# What determines whether or not $|jm\rangle$ can be rotated into $|jm'\rangle$?

This isn’t a full answer, but an easy way to see you can’t reach every state with a rotation is that the set of rotations has three real dimensions, while the set of normalized spin $s$ states has real dimensions $2(2s+1) - 2 = 4s$ real dimensions, where the subtraction is due to tossing out a global phase and demanding normalization. This means that for spin $s=1$ and higher, almost *all* states can’t be reached by a rotation, just on dimensional grounds. The classical intuition doesn’t work, because a “classical” spin always has a two-dimensional state space.

Are there any arguments on physical grounds we could have made to arrive at the above conclusion without going through the math?

**Yes.** This answer uses some mathematial *notation*, but it doesn't use any matrices. It uses only geometric intuition and the most basic general principles of quantum physics.

## Notation

Consider an irreducible representation of the spin group (the double cover of the rotation group), and use this notation:

$\hat u$ is a unit vector in 3d space.

$J(\hat u)$ is the generator of rotations about the $\hat u$-axis. For every axis $\hat u$, the generator $J(\hat u)$ is an observable represented by a self-adjoint operator on the Hilbert space.

$j$ is the largest eigenvalue of $J(\hat u)$ in the given irreducible representation.

$\big|\hat u\big\rangle$ is the eigenstate of $J(\hat u)$ with the largest eigenvalue $j$: $$ J(\hat u)\,\big|\hat u\big\rangle = j\,\big|\hat u\big\rangle. $$

We can think of $|\hat u\rangle$ as having an angular momentum with a specific orietnation in 3d space, namely along the $\hat u$-axis, but that interpretation isn't necessary for this answer to work.

## Intuition

Rotations affect observables in the obvious way: applying a rotation $\hat u\to R\hat u$ transforms $J(\hat u)\to J(R\hat u)$. This immediately implies two things:

All of the states $|\hat u\rangle$, for all directions $\hat u$, can be obtained from each other by rotations, up to a physically irrelevant overall phase factor. (A state can be represented by a vector in the Hilbert space, but the representation is not one-to-one: vectors related to each other by an overall nonzero complex constant represent the same state.)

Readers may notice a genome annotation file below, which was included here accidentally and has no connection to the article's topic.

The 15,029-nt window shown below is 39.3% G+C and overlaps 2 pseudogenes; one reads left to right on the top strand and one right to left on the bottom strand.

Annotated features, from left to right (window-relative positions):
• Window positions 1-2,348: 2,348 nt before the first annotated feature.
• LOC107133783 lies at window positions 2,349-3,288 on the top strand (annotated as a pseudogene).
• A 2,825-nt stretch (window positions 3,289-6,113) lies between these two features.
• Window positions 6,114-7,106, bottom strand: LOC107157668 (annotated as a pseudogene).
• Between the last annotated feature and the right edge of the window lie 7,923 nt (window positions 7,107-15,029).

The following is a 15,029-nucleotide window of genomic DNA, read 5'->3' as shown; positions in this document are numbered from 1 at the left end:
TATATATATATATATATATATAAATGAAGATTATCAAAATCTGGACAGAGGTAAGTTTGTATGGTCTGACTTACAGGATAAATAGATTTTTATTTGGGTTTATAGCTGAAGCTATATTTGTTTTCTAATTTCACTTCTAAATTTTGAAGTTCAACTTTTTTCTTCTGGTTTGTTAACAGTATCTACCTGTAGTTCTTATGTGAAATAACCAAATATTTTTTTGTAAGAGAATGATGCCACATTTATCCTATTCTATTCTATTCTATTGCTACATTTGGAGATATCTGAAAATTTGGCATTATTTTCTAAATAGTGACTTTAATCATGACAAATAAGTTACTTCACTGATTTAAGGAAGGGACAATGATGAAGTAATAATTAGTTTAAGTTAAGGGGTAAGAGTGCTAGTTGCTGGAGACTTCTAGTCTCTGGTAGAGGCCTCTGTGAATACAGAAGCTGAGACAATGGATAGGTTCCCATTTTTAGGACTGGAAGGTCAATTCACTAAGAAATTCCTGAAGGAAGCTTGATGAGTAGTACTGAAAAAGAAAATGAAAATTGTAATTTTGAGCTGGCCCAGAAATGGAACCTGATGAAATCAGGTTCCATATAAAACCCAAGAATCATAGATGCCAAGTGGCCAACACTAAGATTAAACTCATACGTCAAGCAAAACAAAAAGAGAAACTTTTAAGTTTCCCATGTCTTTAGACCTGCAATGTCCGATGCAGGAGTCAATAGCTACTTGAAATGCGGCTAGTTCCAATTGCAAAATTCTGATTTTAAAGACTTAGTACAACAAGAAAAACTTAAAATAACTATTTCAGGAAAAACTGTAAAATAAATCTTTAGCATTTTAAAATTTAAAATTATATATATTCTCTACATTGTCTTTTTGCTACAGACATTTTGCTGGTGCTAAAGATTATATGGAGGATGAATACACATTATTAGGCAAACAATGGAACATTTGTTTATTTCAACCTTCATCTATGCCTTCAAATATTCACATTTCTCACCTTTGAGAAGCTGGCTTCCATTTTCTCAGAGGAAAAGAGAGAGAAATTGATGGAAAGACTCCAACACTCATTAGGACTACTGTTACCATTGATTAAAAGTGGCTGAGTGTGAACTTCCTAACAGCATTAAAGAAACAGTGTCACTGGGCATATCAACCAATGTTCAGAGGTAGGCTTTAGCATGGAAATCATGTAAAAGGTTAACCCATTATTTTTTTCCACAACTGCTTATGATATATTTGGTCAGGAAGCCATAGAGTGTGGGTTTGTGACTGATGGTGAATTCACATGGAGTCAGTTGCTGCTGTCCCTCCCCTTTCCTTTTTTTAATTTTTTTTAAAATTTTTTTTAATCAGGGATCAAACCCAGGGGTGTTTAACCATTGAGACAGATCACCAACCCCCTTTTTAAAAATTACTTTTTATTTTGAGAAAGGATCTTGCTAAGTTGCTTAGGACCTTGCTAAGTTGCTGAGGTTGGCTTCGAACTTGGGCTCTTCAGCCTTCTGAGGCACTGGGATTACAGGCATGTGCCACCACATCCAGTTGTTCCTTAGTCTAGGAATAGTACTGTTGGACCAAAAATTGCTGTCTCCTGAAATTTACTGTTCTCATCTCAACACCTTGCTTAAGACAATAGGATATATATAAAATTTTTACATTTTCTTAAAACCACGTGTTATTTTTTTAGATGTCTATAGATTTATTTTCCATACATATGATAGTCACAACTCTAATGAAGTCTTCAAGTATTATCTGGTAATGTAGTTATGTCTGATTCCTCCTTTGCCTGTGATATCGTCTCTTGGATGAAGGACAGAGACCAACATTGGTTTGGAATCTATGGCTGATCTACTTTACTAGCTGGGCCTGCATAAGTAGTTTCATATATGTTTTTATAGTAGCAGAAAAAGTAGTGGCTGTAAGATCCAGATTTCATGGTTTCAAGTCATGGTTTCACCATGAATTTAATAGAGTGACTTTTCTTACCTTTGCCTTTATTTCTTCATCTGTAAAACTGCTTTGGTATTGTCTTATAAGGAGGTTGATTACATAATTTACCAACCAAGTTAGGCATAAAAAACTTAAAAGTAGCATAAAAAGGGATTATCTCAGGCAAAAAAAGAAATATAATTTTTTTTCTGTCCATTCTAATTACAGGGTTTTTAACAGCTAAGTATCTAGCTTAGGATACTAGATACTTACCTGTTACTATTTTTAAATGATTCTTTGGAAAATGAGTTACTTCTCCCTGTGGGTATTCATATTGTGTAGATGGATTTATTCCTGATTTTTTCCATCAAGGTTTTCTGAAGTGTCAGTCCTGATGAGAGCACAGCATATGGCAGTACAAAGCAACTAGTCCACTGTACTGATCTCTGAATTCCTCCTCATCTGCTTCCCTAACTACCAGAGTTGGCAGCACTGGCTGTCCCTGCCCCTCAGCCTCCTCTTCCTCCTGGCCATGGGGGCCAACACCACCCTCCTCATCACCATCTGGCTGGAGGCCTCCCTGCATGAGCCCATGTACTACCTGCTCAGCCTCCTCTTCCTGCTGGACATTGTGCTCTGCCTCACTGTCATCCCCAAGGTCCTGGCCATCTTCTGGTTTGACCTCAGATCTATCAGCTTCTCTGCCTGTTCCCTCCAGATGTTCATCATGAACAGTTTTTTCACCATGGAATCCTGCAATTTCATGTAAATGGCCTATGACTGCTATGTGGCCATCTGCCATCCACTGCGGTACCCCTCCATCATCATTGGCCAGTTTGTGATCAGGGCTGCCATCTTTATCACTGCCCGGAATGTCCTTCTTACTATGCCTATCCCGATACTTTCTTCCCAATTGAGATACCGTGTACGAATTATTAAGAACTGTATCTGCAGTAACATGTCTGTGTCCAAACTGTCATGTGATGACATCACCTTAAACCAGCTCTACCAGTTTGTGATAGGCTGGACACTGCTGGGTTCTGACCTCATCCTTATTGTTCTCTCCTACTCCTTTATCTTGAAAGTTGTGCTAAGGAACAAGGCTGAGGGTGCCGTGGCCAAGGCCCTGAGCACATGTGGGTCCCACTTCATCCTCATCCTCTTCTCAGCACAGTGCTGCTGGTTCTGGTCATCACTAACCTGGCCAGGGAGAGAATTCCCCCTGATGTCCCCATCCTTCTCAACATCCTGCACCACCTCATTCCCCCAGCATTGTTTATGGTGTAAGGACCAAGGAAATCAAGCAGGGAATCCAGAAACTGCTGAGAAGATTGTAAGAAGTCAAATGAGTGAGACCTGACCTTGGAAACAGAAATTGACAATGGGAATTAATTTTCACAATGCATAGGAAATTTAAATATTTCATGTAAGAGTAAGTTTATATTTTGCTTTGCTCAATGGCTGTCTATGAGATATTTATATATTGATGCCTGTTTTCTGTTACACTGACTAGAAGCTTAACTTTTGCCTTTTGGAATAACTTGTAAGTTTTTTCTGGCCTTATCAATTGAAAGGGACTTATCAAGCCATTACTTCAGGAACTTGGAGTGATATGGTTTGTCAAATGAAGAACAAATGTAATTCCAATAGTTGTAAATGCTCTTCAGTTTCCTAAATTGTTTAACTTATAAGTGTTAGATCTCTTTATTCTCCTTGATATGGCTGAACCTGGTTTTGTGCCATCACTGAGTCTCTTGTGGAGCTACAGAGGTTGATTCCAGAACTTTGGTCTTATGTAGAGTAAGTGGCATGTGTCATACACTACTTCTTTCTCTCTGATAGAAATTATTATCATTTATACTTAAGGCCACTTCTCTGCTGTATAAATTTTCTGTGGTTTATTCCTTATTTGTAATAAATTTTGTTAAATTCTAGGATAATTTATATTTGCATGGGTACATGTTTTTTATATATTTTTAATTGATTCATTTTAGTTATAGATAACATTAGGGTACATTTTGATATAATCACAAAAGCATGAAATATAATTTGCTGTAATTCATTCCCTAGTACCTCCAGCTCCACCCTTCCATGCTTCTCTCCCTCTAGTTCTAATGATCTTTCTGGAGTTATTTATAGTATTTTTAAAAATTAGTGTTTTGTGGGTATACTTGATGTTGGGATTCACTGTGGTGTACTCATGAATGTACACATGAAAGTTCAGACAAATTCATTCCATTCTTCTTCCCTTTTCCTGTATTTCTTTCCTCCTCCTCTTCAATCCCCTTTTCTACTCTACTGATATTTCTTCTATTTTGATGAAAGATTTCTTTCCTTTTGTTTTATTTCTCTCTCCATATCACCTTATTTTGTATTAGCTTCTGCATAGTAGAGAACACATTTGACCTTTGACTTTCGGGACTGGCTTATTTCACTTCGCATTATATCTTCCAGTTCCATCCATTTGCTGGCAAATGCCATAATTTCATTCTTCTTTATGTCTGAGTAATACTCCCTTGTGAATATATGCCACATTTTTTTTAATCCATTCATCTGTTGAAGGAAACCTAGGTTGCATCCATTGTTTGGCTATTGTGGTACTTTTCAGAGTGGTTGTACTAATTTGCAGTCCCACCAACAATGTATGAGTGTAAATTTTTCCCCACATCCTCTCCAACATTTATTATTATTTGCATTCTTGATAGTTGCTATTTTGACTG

For any given direction $\hat u$, the

*only*states that can be obtained by rotating $|\hat u\rangle$ are largest-eigenvalue eigenstates of the generators $J(R\hat u)$.

Rotating clockwise about $\hat u$ is the same as rotating counterclockwise about $-\hat u$, so the eigenstate of $J(\hat u)$ with eigenvalue $j$ corresponds to the eigenstate of $J(-\hat u)$ eigenvalue $-j$. This implies:

- The eigenstate of $J(\hat u)$ with eigenvalue $-j$ is a rotation of the eigenstate of $J(\hat u)$ with eigenvalue $j$.

The case $j=1/2$ is special, because then $J(\hat u)$ doesn't have any other eigenstates: the only two eigenstates it has are the ones with eigenvalues $\pm j$.

Now consider a representation with $j>1/2$, and consider an eigenstate $|m\rangle$ of $J(\hat u)$ with eigenvalue $m\neq \pm j$. The operator $J(\hat u)$ is the generator of rotations about the $\hat u$ axis, so $|m\rangle$ must be invariant under rotations about the $\hat u$-axis, up to a physically meaningless overall phase. On the other hand, if $|m\rangle$ could be obtained from $|\hat u\rangle$ by a rotation, then $|m\rangle$ would be an eigenstate of $J(R\hat u)$ for some other direction $R\hat u$ with the largest eigenvalue $j$. But $J(R\hat u)$ is not invariant under rotations about the $\hat u$-axis unless $R\hat u=\pm\hat u$, so that would contradict the fact that $|m\rangle$ must be invariant under rotations about the $\hat u$-axis. Altogether, this implies

- The eigenstate of $J(\hat u)$ with eigenvalue $-j$ is a rotation of the eigenstate of $J(\hat u)$ with eigenvalue $j$, and the other eigenstates of $J(\hat u)$ cannot be obtained by rotating the one with eigenvalue $j$.

## By the way

The answer above focused on eigenstates of $J(\hat u)$, but as knzhou's answer pointed out, we can also make a more general statement: in a representation with $j>1/2$, most states are not equal (or proportional) to $|\hat u\rangle$ for any direction $\hat u$. Every state can be expressed as a superposition of these, but in most cases the superposition needs to involve more than one direction in 3d space. Furthermore, the superposition is not unique: the same state may be expressed as different superpositions, involving different sets of directions in 3d space. This follows simply from the fact that the basis $\big\{|\hat u\rangle\big\}$ is overcomplete, which in turn follows from the fact that the parameter $\hat u$ is continuous: an irreducible representation has a basis with a finite number of vectors, so the basis parameterized continuously by $\hat u$ must be overcomplete.